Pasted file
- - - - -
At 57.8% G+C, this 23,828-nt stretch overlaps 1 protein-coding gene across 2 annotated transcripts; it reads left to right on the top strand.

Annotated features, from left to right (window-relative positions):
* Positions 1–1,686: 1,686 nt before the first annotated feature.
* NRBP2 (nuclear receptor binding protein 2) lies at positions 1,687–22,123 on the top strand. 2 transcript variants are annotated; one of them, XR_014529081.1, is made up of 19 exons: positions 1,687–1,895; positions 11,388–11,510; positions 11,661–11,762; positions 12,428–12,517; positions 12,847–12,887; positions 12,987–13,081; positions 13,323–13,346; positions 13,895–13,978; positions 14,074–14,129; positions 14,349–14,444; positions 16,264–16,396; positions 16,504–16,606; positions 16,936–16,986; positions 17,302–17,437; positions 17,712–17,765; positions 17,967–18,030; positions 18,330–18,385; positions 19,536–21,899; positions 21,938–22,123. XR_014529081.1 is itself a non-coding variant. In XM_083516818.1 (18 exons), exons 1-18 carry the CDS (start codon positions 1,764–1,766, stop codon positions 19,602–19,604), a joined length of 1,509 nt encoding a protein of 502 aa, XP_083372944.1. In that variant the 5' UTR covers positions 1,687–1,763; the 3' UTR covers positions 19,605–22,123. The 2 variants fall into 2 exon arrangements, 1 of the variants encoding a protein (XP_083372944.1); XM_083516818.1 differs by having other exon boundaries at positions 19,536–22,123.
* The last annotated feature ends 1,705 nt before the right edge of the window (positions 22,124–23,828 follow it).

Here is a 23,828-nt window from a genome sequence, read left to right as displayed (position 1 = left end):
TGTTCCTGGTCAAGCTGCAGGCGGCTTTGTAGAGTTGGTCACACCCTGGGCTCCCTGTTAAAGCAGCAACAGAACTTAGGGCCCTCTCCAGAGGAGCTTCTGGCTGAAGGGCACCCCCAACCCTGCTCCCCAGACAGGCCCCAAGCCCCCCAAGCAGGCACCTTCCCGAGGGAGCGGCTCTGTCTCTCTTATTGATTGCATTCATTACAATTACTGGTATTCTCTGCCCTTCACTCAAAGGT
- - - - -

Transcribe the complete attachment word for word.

At 57.8% G+C, this 23,828-nt stretch overlaps 1 protein-coding gene across 2 annotated transcripts; it reads left to right on the top strand.

Annotated features, from left to right (window-relative positions):
* Positions 1–1,686: 1,686 nt before the first annotated feature.
* NRBP2 (nuclear receptor binding protein 2) lies at positions 1,687–22,123 on the top strand. 2 transcript variants are annotated; one of them, XR_014529081.1, is made up of 19 exons: positions 1,687–1,895; positions 11,388–11,510; positions 11,661–11,762; positions 12,428–12,517; positions 12,847–12,887; positions 12,987–13,081; positions 13,323–13,346; positions 13,895–13,978; positions 14,074–14,129; positions 14,349–14,444; positions 16,264–16,396; positions 16,504–16,606; positions 16,936–16,986; positions 17,302–17,437; positions 17,712–17,765; positions 17,967–18,030; positions 18,330–18,385; positions 19,536–21,899; positions 21,938–22,123. XR_014529081.1 is itself a non-coding variant. In XM_083516818.1 (18 exons), exons 1-18 carry the CDS (start codon positions 1,764–1,766, stop codon positions 19,602–19,604), a joined length of 1,509 nt encoding a protein of 502 aa, XP_083372944.1. In that variant the 5' UTR covers positions 1,687–1,763; the 3' UTR covers positions 19,605–22,123. The 2 variants fall into 2 exon arrangements, 1 of the variants encoding a protein (XP_083372944.1); XM_083516818.1 differs by having other exon boundaries at positions 19,536–22,123.
* The last annotated feature ends 1,705 nt before the right edge of the window (positions 22,124–23,828 follow it).

Here is a 23,828-nt window from a genome sequence, read left to right as displayed (position 1 = left end):
TGTTCCTGGTCAAGCTGCAGGCGGCTTTGTAGAGTTGGTCACACCCTGGGCTCCCTGTTAAAGCAGCAACAGAACTTAGGGCCCTCTCCAGAGGAGCTTCTGGCTGAAGGGCACCCCCAACCCTGCTCCCCAGACAGGCCCCAAGCCCCCCAAGCAGGCACCTTCCCGAGGGAGCGGCTCTGTCTCTCTTATTGATTGCATTCATTACAATTACTGGTATTCTCTGCCCTTCACTCAAAGGT